Howe: Pats passing on players opens door for second guessing

Note: This was written by Jeff Howe for NESN on Thursday May 5, 2011

1. Should the Patriots have taken Nate Solder at No. 17 when defensive end Cameron Jordan and cornerback Prince Amukamara were still on the board?

Solder will be the Patriots' left tackle of the future, and that's not a bad get with the 17th pick. But he might be better off sitting for a year. Meanwhile, the Patriots could have landed Jordan, who projected to fit the system perfectly and would have been able to start right away. Amukamara was considered a top-10 talent who fell into the Giants' laps at No. 19. If the Patriots were prepared to take a cornerback in the draft -- as they did at No. 33 with Ras-I Dowling -- Amukamara would have made sense with their first pick. From there, they could have taken Wisconsin tackle Gabe Carimi at No. 28 and potentially traded the 33rd pick for a 2012 first-rounder.

2. Should the Patriots have traded the 28th pick with the amount of talent on the board?

The Patriots' fan base has spoken loudly about their desire to take Alabama running back Mark Ingram at No. 28, but I still don't think that would have been the right call. Rather, the Pats could have taken Ohio State defensive end Cameron Heyward or Temple defensive end Muhammad Wilkerson. Heyward is tenacious at the line, and Wilkerson is a physical specimen who still needs some time to develop. Instead, Heyward and Wilkerson went to the Steelers and Jets, respectively, so the Patriots will get a close look at each player's production for years to come. Instead, the Patriots traded No. 28 for the Saints' first-rounder in 2012 (likely in the same area) and Cal running back Shane Vereen.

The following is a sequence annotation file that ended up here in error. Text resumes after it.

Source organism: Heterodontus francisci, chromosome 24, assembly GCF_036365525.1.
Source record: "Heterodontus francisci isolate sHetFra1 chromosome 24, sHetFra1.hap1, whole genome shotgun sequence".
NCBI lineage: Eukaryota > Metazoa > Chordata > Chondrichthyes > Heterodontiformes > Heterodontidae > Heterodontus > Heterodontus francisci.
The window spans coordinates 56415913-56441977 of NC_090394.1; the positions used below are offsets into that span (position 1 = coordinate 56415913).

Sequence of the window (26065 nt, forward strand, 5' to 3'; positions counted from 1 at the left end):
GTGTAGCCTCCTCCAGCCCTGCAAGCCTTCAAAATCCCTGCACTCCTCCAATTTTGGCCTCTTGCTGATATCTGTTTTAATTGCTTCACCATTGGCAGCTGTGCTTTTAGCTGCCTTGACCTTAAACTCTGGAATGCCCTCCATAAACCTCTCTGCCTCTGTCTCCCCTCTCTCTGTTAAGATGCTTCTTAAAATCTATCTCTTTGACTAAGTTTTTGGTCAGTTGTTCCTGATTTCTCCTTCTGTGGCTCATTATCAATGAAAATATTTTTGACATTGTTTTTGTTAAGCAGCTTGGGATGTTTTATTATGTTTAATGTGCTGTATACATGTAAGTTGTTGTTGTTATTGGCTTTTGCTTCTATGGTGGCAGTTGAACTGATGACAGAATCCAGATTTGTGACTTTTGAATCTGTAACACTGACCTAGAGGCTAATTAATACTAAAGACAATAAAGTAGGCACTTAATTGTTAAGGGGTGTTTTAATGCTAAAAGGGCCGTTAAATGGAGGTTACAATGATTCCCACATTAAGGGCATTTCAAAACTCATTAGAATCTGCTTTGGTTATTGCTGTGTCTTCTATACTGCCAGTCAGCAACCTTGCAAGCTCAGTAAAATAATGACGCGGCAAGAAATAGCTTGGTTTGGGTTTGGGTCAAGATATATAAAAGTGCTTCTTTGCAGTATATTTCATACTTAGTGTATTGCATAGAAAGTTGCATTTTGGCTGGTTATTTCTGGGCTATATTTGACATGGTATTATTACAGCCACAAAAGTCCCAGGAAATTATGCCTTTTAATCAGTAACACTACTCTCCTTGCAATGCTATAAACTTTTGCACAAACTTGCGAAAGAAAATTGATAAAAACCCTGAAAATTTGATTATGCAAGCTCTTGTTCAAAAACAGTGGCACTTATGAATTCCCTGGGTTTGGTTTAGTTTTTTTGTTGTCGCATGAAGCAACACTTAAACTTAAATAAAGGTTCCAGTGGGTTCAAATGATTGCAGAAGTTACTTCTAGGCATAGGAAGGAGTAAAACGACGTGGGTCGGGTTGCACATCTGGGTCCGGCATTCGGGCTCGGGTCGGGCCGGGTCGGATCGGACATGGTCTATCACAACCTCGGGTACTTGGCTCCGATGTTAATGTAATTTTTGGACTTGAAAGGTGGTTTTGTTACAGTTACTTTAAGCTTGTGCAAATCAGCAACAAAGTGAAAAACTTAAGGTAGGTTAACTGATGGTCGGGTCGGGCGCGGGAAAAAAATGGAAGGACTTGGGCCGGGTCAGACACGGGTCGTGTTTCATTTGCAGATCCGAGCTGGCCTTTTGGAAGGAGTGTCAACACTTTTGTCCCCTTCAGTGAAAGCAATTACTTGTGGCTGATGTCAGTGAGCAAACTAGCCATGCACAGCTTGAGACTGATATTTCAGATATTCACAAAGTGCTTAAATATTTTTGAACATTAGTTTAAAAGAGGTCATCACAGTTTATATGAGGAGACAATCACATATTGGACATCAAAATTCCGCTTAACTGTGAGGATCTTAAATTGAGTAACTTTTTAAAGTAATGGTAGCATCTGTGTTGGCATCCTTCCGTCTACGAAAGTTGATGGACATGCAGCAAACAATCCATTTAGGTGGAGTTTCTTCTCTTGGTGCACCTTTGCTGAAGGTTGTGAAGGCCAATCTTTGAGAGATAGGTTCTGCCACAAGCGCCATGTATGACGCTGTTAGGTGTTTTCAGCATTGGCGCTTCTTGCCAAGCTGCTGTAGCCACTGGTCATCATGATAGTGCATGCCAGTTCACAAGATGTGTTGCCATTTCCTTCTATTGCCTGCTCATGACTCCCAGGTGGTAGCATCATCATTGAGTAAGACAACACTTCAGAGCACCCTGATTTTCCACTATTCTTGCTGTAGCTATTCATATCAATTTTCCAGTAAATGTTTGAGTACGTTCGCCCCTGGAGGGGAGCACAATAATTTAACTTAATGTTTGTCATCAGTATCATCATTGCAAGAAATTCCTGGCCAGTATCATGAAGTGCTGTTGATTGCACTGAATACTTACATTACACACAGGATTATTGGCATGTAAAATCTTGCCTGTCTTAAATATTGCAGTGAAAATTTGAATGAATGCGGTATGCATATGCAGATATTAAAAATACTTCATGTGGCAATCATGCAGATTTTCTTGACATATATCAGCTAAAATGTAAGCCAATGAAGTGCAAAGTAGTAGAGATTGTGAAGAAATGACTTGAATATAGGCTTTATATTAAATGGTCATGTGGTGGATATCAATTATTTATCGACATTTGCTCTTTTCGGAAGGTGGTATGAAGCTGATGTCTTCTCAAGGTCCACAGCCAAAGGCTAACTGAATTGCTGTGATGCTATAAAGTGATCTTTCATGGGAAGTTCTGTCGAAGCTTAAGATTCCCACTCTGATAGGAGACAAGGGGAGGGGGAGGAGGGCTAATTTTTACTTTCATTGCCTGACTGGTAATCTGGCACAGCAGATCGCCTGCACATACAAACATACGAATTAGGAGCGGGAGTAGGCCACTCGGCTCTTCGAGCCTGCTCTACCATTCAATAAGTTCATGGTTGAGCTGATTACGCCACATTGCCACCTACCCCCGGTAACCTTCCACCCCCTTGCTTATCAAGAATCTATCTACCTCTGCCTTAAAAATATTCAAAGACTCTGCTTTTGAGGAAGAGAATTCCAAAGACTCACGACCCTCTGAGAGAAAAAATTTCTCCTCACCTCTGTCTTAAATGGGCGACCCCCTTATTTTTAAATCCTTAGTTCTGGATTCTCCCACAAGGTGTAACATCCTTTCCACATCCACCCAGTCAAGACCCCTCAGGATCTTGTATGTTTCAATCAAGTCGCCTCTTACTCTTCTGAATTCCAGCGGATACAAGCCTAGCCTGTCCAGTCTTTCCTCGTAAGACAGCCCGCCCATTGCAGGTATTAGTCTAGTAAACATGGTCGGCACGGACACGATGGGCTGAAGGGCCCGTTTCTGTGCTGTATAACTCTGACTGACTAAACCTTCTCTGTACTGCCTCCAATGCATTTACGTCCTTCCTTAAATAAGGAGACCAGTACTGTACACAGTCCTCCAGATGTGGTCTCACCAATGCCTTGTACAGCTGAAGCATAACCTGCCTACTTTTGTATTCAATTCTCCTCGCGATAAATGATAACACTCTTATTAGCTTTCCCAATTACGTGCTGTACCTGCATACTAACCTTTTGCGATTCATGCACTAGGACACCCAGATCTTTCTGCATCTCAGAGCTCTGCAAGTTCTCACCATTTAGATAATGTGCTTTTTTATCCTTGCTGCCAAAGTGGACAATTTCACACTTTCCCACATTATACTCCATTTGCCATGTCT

3. Should the Patriots have taken Mikel Leshoure instead of Vereen at No. 56?

Leshoure was my top-ranked running back, and I thought he could turn into an every-down back with his ability to run between the tackles, burst into the second level and serve as a valuable asset in passing situations. Therefore, I don't really understand why the Patriots let him slip past then. Vereen has good speed and will be very valuable in space, as he proved during his time in the run-and-shoot style of the Pac-10. Vereen will need to prove he can be an asset between the tackles, too, but he will serve as a good complement to the other backs in New England's offense. He is a good character and was a team captain, so that might have given him the edge over Leshoure, who went one pick later to the Lions.